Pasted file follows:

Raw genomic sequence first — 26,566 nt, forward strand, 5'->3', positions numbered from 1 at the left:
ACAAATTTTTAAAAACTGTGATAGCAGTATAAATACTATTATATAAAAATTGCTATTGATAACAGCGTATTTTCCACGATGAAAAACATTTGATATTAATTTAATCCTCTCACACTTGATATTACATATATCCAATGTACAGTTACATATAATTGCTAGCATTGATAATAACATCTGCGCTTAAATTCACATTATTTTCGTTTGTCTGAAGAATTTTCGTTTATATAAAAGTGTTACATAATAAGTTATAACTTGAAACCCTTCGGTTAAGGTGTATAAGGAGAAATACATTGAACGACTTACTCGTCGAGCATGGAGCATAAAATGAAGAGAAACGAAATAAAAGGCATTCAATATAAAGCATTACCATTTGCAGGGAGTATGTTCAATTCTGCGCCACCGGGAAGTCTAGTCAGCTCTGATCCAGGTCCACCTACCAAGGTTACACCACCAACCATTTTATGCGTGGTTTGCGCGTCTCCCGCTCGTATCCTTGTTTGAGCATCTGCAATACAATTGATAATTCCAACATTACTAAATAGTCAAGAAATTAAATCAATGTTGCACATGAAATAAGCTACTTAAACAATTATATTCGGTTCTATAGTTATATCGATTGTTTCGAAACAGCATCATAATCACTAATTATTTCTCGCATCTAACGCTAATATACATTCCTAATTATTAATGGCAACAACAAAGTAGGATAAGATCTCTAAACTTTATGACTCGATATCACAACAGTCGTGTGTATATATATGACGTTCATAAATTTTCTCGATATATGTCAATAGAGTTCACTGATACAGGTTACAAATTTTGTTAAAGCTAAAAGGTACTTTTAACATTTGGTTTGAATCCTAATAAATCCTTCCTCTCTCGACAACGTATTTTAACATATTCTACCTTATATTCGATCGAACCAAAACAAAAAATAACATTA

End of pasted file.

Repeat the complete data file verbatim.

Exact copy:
Raw genomic sequence first — 26,566 nt, forward strand, 5'->3', positions numbered from 1 at the left:
ACAAATTTTTAAAAACTGTGATAGCAGTATAAATACTATTATATAAAAATTGCTATTGATAACAGCGTATTTTCCACGATGAAAAACATTTGATATTAATTTAATCCTCTCACACTTGATATTACATATATCCAATGTACAGTTACATATAATTGCTAGCATTGATAATAACATCTGCGCTTAAATTCACATTATTTTCGTTTGTCTGAAGAATTTTCGTTTATATAAAAGTGTTACATAATAAGTTATAACTTGAAACCCTTCGGTTAAGGTGTATAAGGAGAAATACATTGAACGACTTACTCGTCGAGCATGGAGCATAAAATGAAGAGAAACGAAATAAAAGGCATTCAATATAAAGCATTACCATTTGCAGGGAGTATGTTCAATTCTGCGCCACCGGGAAGTCTAGTCAGCTCTGATCCAGGTCCACCTACCAAGGTTACACCACCAACCATTTTATGCGTGGTTTGCGCGTCTCCCGCTCGTATCCTTGTTTGAGCATCTGCAATACAATTGATAATTCCAACATTACTAAATAGTCAAGAAATTAAATCAATGTTGCACATGAAATAAGCTACTTAAACAATTATATTCGGTTCTATAGTTATATCGATTGTTTCGAAACAGCATCATAATCACTAATTATTTCTCGCATCTAACGCTAATATACATTCCTAATTATTAATGGCAACAACAAAGTAGGATAAGATCTCTAAACTTTATGACTCGATATCACAACAGTCGTGTGTATATATATGACGTTCATAAATTTTCTCGATATATGTCAATAGAGTTCACTGATACAGGTTACAAATTTTGTTAAAGCTAAAAGGTACTTTTAACATTTGGTTTGAATCCTAATAAATCCTTCCTCTCTCGACAACGTATTTTAACATATTCTACCTTATATTCGATCGAACCAAAACAAAAAATAACATTA